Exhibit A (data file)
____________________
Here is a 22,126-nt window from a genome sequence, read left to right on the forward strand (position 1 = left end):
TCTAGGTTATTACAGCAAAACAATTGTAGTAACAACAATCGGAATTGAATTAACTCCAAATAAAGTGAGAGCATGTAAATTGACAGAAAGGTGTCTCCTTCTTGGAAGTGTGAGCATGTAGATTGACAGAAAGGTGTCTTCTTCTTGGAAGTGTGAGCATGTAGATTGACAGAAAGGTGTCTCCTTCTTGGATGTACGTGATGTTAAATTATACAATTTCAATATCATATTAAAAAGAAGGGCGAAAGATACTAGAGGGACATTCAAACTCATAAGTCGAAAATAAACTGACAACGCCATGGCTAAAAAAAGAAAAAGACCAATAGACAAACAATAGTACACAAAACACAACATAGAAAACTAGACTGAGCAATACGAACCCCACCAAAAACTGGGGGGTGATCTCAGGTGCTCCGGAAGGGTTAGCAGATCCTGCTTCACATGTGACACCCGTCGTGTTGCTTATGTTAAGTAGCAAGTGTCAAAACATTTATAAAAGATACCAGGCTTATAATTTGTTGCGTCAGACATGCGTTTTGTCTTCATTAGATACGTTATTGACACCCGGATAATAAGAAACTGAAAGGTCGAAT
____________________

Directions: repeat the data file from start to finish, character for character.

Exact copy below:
Here is a 22,126-nt window from a genome sequence, read left to right on the forward strand (position 1 = left end):
TCTAGGTTATTACAGCAAAACAATTGTAGTAACAACAATCGGAATTGAATTAACTCCAAATAAAGTGAGAGCATGTAAATTGACAGAAAGGTGTCTCCTTCTTGGAAGTGTGAGCATGTAGATTGACAGAAAGGTGTCTTCTTCTTGGAAGTGTGAGCATGTAGATTGACAGAAAGGTGTCTCCTTCTTGGATGTACGTGATGTTAAATTATACAATTTCAATATCATATTAAAAAGAAGGGCGAAAGATACTAGAGGGACATTCAAACTCATAAGTCGAAAATAAACTGACAACGCCATGGCTAAAAAAAGAAAAAGACCAATAGACAAACAATAGTACACAAAACACAACATAGAAAACTAGACTGAGCAATACGAACCCCACCAAAAACTGGGGGGTGATCTCAGGTGCTCCGGAAGGGTTAGCAGATCCTGCTTCACATGTGACACCCGTCGTGTTGCTTATGTTAAGTAGCAAGTGTCAAAACATTTATAAAAGATACCAGGCTTATAATTTGTTGCGTCAGACATGCGTTTTGTCTTCATTAGATACGTTATTGACACCCGGATAATAAGAAACTGAAAGGTCGAAT